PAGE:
Fighting fit for business

19th July 2017

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Katherine Lee

Michael Hardisty and Marielle Pantin put the Future-Fit Business Benchmark to the test

The article ‘Is Your Business Fit for the Future?’ (The Environmentalist, April 2016) explored the meaning of the word ‘sustainable’ and looked at several sustainability reporting and assessment frameworks. It identified the new Future-Fit Business Benchmark (FFBB) as offering a way of assessing whether an organisation is truly sustainable, which many reporting frameworks (such as the Global Reporting Initiative) don’t attempt to do. The FFBB defines a sustainable business as “one that in no way undermines – and ideally increases – the possibility that humans and other life will flourish on Earth forever”.

In 2016, WSP made a commitment to pilot the FFBB in its UK business in order to assess how easy it was to use and how valuable the outputs were.

We made good on this commitment last year, and this article describes our experience of using Release 1 of the FFBB.

About the FFBB

The FFBB has been developed by the Future-Fit Foundation, a non-profit organisation. It defines 21 future-fit goals (eg ‘Energy is from renewable sources’), which “together define the extra-financial break-even point for business: the line in the sand that every company must strive to reach”. A free-to-use guide explains how progress should be measured and reported, using 21 key fitness indicators; each progress indicator can then be reported on a scale of 0% to 100%.

About WSP UK

WSP is one of the country’s leading engineering and professional services consulting firms. We employ 7,000 staff in nearly 50 offices around the UK. Our environmental and social impacts range from direct (eg the energy and other resources we consume and waste and GHG emissions we produce) to far-reaching indirect effects through the advice we give to our clients. We are certified to ISO 14001:2015 and produce a publicly available annual sustainability report.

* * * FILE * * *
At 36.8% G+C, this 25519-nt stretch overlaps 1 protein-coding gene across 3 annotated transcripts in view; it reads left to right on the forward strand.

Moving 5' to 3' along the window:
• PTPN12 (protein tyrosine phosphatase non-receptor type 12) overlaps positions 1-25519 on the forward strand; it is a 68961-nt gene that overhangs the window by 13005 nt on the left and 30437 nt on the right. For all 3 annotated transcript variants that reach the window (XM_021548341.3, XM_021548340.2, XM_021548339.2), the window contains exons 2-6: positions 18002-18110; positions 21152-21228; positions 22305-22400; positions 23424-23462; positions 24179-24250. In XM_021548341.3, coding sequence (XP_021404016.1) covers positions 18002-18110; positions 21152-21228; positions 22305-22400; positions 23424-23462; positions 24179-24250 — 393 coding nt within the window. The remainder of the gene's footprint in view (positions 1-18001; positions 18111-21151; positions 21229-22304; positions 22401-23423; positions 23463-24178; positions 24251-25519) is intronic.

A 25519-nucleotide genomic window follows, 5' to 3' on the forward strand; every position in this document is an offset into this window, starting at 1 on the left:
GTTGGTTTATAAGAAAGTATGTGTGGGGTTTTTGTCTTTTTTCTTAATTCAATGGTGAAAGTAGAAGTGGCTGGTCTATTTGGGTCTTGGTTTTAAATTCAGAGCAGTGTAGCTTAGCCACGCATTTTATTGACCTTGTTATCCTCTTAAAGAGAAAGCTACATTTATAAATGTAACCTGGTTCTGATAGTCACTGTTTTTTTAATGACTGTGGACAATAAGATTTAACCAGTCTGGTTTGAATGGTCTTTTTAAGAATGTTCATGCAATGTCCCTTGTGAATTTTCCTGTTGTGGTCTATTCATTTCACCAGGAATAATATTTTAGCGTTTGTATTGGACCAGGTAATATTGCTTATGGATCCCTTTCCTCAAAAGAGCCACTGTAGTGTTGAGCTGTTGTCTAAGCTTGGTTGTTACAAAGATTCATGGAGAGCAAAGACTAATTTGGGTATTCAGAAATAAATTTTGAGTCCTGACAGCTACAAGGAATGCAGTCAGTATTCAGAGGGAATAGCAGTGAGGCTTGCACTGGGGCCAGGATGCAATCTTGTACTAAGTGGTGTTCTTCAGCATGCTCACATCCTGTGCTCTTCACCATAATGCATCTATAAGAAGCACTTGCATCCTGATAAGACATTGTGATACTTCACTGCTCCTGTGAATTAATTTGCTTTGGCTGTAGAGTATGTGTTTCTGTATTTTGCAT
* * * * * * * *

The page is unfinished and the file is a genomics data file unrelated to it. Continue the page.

Applying the FFBB in WSP UK

In reviewing FFBB Release 1 from the perspective of a services company, we found that a number of the 21 indicators would be hard for us to apply as they are product-focused, eg ‘Products emit no greenhouse gases’ and ‘Products do not harm people or the environment’. (The foundation says that this is one area that will be enhanced in Release 2.) We therefore chose 12 goals that were of greatest relevance to our business and calculated the related key fitness indicator; these indicators covered:

  • The environment (4 indicators)
  • Employees (5 indicators)
  • Society as a whole (3 indicators)

The FFFB Release 1 guidance was well developed and comprehensive. While some of the mathematical formulae could be intimidating, worked examples showing a simple, practical application of the formula always provided clarity. We found that most of the data relating to ‘environment’ and ‘employees’ was readily available, while that relating to ‘society as a whole’ required additional information gathering; this provided a good opportunity to engage with different parts of the business on the subject of sustainability.